In what is now a growing trend among leading Alaska Native corporations and health entities, the Alaska Native Tribal Health Consortium (ANTHC) has imposed a COVID vaccine mandate on all of its 3,000-plus employees.
The mandate is the latest in a string of Alaska-based entities that have threatened employees with termination if they refuse the experimental COVID injection. In May, the tribally owned Norton Sound Health Corporation put 700 employees on notice that they are required to submit to a COVID shot as a condition of employment. Similarly, employees of the Bering Straits Native Corporation, including those who work for its many subsidiary companies across Alaska, must get a COVID injection by Aug. 1.
Announced on July 8, the ANTHC order states that employees must be “fully vaccinated” by Oct. 15.
The ANTHC is a non-profit tribal health organization that serves Alaska Native and American Indian people living in Alaska. The consortium co-manages the Alaska Native Medical Center with Southcentral Foundation and it includes 36 specialty clinics around the state. It is the largest, most comprehensive tribal health organization in the United States, and Alaska’s second-largest health employer with more than 3,000 employees.
ALASKA WATCHMAN DIRECT TO YOUR INBOX
In announcing the new mandate, ANTHC President Valerie Nurr’araaluk Davidson said her organization is “proud to join other organizations in service of our people, as we find ways to safely return to more normal operations.”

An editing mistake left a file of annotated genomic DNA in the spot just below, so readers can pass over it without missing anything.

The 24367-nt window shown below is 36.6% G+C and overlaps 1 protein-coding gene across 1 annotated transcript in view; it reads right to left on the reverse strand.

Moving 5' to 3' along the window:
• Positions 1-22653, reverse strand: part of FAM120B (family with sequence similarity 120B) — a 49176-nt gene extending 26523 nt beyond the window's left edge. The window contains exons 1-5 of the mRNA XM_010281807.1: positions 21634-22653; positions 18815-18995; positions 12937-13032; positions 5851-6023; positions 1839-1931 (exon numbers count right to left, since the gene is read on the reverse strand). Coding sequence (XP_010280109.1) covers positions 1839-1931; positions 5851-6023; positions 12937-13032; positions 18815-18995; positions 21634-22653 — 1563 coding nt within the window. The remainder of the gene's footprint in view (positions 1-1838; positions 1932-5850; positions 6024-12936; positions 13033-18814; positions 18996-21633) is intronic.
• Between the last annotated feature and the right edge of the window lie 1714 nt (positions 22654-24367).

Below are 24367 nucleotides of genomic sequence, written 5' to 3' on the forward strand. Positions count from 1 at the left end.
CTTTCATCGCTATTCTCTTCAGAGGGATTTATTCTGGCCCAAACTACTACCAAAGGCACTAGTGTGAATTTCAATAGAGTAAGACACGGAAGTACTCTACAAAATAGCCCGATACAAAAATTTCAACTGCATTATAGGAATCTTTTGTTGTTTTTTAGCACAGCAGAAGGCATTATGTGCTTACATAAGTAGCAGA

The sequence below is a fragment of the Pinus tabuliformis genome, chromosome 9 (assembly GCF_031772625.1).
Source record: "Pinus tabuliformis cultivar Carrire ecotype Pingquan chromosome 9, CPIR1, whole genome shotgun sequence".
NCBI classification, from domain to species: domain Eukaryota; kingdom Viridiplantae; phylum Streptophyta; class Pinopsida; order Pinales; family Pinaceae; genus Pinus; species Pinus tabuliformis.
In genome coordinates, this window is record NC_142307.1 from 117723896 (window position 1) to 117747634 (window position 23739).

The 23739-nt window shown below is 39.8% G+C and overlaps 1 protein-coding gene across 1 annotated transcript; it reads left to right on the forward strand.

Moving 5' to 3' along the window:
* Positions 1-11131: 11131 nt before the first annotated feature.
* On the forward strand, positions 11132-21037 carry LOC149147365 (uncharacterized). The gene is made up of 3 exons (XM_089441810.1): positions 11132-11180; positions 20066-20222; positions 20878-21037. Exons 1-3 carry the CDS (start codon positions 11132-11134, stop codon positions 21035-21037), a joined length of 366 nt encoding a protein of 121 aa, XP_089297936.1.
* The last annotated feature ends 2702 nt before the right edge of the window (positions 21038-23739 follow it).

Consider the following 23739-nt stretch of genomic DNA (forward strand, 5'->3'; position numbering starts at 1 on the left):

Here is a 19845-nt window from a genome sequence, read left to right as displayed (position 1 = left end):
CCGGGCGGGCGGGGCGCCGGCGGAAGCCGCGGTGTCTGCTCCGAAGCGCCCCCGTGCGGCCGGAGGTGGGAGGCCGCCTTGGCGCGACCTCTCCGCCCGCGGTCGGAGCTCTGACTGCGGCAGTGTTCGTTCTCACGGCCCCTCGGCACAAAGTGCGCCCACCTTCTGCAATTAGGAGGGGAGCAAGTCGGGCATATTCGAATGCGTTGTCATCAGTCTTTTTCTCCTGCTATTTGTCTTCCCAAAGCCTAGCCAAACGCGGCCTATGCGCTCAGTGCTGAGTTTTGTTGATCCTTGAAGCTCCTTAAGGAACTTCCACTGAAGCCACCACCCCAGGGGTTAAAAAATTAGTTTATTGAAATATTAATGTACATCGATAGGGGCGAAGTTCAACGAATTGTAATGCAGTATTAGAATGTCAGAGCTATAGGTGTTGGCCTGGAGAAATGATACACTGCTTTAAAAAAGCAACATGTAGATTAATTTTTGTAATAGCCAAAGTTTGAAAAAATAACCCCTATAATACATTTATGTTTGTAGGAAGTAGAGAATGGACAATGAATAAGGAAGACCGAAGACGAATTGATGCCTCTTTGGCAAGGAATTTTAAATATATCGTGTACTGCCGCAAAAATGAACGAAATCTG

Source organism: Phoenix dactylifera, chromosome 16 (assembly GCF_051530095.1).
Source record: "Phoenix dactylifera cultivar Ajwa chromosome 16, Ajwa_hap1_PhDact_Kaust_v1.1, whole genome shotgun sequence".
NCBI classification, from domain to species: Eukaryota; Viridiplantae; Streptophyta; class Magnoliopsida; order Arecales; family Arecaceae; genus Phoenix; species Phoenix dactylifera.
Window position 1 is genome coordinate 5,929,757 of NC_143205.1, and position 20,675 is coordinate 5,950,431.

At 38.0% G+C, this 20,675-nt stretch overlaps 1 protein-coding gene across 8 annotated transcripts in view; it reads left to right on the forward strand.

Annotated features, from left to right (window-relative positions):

While a growing number of businesses are now coercing employees into taking COVID injections, they could be on questionable legal grounds since all COVID vaccines remain unapproved by the FDA and are only permitted under Emergency Use Authorization. EUA products are by definition experimental and therefore people have a right to decline them, according to federal law. Lawsuits are already underway challenging mandatory vaccines for COVID.
Last month a federal district court in Texas dismissed a case by 117 hospital employees that challenged a hospital’s mandatory COVID vaccination policy. It represents the first court opinion which upheld an employer’s ability to mandate the COVID shot for employees. The decision stands in apparent contradiction with existing federal law, and is being appealed to the Court of Appeals for the Fifth Circuit.